What Went Wrong
There are plenty of “Year in Review” articles in mainstream media and on the Web. Here at “A Dash” we try to add value, so we are not going to tread the same ground. Instead, let us offer a few ideas that seem to have been neglected.
Looking for Causation
Investors looking forward, as they should, need to understand what happened in 2008. The easy explanation, which has plenty of truth, is that there was too much leverage, too much greed, a poor job by rating agencies, and a system that sold homes with teaser rates to many who could not afford adjusted payments.
Having made this bow to the obvious, the story is a bit more complicated. Understanding what happened is important. Why? How else can one know if there is a real solution?
What Went Wrong
Our analysis of problems, as noted, is not intended as comprehensive. It is an addition to what readers have already seen.
There was a real problem in excessive leverage at some Wall Street firms, excessive lending to home buyers, packaging of securities in complex derivatives, and rating agency failures in certifying these securities as AAA. This partly reflected the conflict of public policy – trying to help an aspiring class of homeowners – with the reality of sound lending practices. It was also a manifestation of greed on the part of many participants in the process. Government was slow to address the housing issue. It came at the worst possible time, when we had a President whose strength was limited by an unpopular war. Government agencies did not, and perhaps could not, react with sufficient speed. Few realize that problems must gain widespread perception before they can be addressed. Despite many innovative efforts, government agencies were playing catch up.
There were many who were celebrating this failure. Some hedge funds took advantage of the unregulated credit default swap market to undermine confidence in financial institutions. They “bid up” prices in this thin market, betting on the failure of certain firms. They bought put options, which would pay off if the firms failed. The failures cascaded since mark-to-market accounting rules forced other institutions to write down their holdings, even those that were performing assets. This created an environment that was much worse than the original problem. We were sucking assets out of our lending institutions at WARP speed. There was agreement that leverage was excessive, but no agreement on what level was appropriate, nor how to get from point A to point B. There is an appropriate level of leverage, not zero, and not 40-1.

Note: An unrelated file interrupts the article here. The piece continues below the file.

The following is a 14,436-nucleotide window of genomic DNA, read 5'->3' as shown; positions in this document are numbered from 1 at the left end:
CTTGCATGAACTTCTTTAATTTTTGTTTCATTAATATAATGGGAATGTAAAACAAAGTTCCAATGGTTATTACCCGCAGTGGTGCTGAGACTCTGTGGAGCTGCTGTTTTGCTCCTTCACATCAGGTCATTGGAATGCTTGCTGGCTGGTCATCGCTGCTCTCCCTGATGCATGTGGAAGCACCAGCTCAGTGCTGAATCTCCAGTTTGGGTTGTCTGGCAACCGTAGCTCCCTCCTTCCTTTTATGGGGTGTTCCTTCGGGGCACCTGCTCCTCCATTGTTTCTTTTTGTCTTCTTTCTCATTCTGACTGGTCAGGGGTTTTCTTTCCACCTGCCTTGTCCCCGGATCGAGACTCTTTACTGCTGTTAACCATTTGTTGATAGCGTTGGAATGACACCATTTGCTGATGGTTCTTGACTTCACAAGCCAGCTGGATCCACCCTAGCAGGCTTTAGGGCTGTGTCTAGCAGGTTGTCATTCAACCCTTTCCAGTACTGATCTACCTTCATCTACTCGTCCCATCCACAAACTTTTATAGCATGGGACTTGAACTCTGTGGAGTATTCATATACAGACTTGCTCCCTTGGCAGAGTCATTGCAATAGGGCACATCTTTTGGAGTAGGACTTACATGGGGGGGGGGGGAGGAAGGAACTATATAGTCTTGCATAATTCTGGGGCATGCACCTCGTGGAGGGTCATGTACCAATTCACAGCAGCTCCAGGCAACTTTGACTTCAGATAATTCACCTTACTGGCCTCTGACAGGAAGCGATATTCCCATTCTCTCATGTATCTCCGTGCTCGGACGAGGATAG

Because of the general bias against “bailouts” the government chose to allow the failure of Lehman Brothers. This led to an environment where no financial institution believed in the viability of any other. Normal lending – not the leveraged stuff or the national debt – came to a halt. This meant that companies that relied on borrowing to finance inventory through commercial paper could not operate normally. It was a full-fledged credit crisis.
The Bush Administration reacted by going to Congress for a massive plan, hurriedly created and with little detail or oversight. President Bush should be congratulated for action, but there was little time. Congress balked, resulting in a better and more flexible approach. This new TARP plan quickly morphed into a generalized program of preventing the failure of financial institutions through direct investment. Others can and have criticized this action, but there was really little choice. Treasury Secretary Paulson was acting to prevent the dominoes from falling. The Lehman example made the risk obvious to all.
The result is now a holding action, where one administration is fighting to prevent things from getting worse, while we wait for a new one to take power.
What to Watch
As we evaluate the proposals from the Obama Administration, it is important to look for actions that address root causes. Some of these are already in place, including stimulating inter-bank lending and reducing mortgage rates.
The missing pieces are those directed to the dysfunctional reaction of financial markets. It is important to prevent attacks on specific firms via the thinly traded credit default swap market. It is important to break the cycle of forced write-downs of performing assets. It is important to address – quite directly – the housing market, helping new buyers and existing owners alike.
These are all death spirals. Stopping them is the key to limiting the recession effects.